Reviewed: February 25, 2005
Reviewed by: Mat Gonzales

ARUSH Entertainment
Groove Games

Cyberlore Studios

Released: January 25, 2005
Genre: Simulation
Players: 1
ESRB: Mature


Supported Features

  • Custom Soundtracks
  • Dolby Digital
  • Communicator Headset
  • Xbox Live Features
  • Live Aware
  • Voice
  • Friends
  • Content Download

    Screenshots (Click Image for Gallery)

  • In America, Playboy Magazine needs no introduction, and if you’ve recently decided to go for a stroll out from under your rock, then you might want to stop by the local game store and check out The Sims, and the sub-genre that the game created then rode to fame and fortune. Life sim games are all about taking a character of your design and feeding them, clothing them and making a living for them. I guess because the daily grind of doing that in real life is so appealing, why not do it for recreation, right? Ahem.

    Well, it was only a matter of time before someone decided to put these two mega products together and try to make some scratch. See, it’s apparently really hard for companies to try to make original products, be they game companies or movie studios. Point being that if some other game has already ridden a concept all the way to the bank – and the top of the sales charts – then why not license their engine and make a mint for yourself?

    Thus, Playboy: The Mansion puts regular schmoes into the busy silk pajama pants of Hugh Marstson Hefner, and not just for the purpose of desperately trying to cling to a decaying image of virility. Oh no, this is a serious sim game (and a younger Hef – hmmm...). You’re not just sleeping with every avaricious female in sight, you’ve got an adult magazine empire to run. And what better way to do that than to throw lavish parties at your mansion and invite glitterati to schmooze?

    I’ve played The Sims and a couple of expansion packs on the PC, and while the tedium of (virtual) daily life looms over every minute of the game it is usually held at bay by the sheer fun of the sandbox play. It’s always a riot to get your characters into various situations of discomfort, and when that gets old, you can spend countless hours building the ultimate fantasy house with a giant plasma screen over a sprawling fireplace surrounded by sumptuous leather seating in every single Italian marble-floored room. Hey, it’s only (virtual) money. And it’s a good thing, since you get absolutely screwed on prices. Who pays $50,000 for a big screen with an Xbox?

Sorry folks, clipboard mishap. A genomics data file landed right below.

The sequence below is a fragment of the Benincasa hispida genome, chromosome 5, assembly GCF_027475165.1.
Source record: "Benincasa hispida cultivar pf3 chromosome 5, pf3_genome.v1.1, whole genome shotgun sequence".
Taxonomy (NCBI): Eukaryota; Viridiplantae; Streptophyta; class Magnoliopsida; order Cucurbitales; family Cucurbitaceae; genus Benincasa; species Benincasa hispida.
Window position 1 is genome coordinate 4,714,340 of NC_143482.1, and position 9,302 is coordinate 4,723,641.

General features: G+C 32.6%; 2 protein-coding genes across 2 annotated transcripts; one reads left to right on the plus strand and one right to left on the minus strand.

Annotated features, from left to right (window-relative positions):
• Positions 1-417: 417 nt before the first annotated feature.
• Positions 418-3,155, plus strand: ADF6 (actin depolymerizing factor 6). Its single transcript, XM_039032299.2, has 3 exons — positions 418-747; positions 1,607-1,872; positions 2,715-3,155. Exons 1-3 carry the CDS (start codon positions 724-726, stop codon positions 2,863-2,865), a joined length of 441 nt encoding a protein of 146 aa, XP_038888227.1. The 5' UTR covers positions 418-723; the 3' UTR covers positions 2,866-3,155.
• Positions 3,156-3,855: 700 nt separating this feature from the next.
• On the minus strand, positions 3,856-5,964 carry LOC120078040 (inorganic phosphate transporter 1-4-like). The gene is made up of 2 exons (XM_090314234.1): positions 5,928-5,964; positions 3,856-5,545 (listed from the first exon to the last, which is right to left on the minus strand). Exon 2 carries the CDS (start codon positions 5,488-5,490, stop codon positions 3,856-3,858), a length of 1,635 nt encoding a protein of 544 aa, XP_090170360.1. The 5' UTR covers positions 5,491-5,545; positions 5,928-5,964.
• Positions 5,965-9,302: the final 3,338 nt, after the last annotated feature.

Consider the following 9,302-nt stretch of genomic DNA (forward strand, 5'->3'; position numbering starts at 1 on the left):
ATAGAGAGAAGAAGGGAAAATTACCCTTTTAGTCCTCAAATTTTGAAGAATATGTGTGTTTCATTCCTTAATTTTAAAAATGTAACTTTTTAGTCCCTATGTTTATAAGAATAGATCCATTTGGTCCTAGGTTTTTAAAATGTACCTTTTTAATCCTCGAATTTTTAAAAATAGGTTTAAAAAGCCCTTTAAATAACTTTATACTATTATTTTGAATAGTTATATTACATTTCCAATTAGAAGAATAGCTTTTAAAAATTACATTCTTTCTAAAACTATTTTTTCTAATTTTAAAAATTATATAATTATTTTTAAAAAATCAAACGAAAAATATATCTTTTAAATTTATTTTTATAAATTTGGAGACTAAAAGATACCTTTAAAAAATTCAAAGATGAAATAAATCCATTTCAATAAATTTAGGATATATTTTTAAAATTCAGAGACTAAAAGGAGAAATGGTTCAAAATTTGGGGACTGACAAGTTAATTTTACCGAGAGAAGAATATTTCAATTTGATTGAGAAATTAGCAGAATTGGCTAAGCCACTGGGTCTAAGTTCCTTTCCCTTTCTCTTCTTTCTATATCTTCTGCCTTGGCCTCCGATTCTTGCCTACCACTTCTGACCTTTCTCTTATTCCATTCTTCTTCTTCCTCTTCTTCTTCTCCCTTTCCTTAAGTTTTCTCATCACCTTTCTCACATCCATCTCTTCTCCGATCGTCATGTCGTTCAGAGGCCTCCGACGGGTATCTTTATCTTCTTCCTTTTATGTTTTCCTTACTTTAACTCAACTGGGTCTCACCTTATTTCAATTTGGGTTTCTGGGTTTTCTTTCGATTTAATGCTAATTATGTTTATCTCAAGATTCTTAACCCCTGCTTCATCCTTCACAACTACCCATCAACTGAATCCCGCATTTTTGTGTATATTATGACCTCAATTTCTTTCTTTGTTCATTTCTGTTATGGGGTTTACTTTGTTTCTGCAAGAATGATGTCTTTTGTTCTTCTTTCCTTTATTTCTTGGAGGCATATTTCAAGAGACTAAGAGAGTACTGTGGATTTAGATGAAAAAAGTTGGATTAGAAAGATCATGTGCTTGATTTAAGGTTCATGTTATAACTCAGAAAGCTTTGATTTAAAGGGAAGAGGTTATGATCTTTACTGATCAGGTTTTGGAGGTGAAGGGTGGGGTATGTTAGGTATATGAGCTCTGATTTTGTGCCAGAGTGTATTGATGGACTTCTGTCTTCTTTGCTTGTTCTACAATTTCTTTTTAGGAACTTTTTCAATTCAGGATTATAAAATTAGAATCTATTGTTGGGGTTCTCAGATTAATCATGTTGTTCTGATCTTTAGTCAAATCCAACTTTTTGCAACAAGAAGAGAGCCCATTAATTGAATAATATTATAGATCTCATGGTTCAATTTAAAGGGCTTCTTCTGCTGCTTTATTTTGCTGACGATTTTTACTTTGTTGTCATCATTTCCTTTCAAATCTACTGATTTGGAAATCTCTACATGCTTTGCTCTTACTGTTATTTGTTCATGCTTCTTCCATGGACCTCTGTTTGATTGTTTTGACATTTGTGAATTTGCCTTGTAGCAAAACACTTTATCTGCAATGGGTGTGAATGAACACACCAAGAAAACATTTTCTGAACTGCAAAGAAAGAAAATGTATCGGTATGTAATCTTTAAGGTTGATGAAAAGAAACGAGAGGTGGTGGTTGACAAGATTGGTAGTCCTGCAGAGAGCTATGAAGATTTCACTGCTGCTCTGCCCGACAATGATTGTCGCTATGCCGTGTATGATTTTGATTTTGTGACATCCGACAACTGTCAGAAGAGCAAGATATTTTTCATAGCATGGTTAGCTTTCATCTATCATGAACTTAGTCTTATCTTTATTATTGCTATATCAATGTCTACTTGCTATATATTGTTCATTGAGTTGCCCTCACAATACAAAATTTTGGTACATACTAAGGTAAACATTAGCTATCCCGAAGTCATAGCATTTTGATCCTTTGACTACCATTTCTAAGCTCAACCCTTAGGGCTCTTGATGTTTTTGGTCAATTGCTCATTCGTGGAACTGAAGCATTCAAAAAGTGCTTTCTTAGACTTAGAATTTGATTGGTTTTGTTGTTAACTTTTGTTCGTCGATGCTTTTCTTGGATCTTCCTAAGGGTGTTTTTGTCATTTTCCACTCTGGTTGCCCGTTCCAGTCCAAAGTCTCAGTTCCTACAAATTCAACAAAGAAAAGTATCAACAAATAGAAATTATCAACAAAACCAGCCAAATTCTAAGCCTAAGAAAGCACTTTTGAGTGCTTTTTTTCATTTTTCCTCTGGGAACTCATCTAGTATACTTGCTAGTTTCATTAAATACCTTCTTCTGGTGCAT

Playboy: The Mansion is a complete and total rip-off of The Sims, plain and simple. This comes in handy when it comes to interfaces and game mechanics. I mean even conversations are held in that irritating "Simlish" that makes people sound like they’re standing around having a stroke in the middle of a little chitchat. But considering the amount of things to keep track of in the course of the game, everything is kept pretty well laid out for you in the form of handy graphs and icons. You can even turn off the menus for a clearer view of the action when you desire with a click of the analog stick. That’s good as it sometimes becomes information overload when you’re trying to figure out how to target the content of the magazine that month. Fortunately, that doesn’t really matter much...

    One thing you’ll notice is that you don’t seem to get much out of increasing or otherwise changing the different aspects of character’s personalities. Even if you use the points you acquire through achieving goals to purchase “cheats” like making a given person on the staff a total genius (or giving a playmate some beach ball-sized boobs), it doesn’t seem to make them any better of a writer when it comes time to get a new article for the next issue. And new employees become available every month with varying levels of skill, but obviously, you’d want the photographer that’s rated higher than the others so you don’t get sexy shots of his or her thumbs, right?

    But getting back to the point, it really doesn’t seem as important as it should be who you choose to carry out your magazine’s affairs. The problem with that is you lose a little of the true nature of managing a business or - more to the point - an empire.

    Of course, one of the most interesting things to do in a sim game is buy and arrange various bits of artwork, furniture and such for your place. And having a mansion filled to the armpits with gorgeous women is certainly no place to skimp on the décor. As your bankroll fattens up, so do your options as ever-fancier objects of desire beckon you for acquisition.

    What really stretches the envelope of this fantasy is convincing women from all walks of life to peel their threads for the camera after just a couple of virtual hours talking with a dirty old guy in silk pajamas. Hey, nothing says classy like having a Nobel prize-winning geneticist, a Supreme Court Justice or even former U.S. president displaying her hooblers on the cover of a magazine wrapped in brown paper at the local Kwik-E-Mart.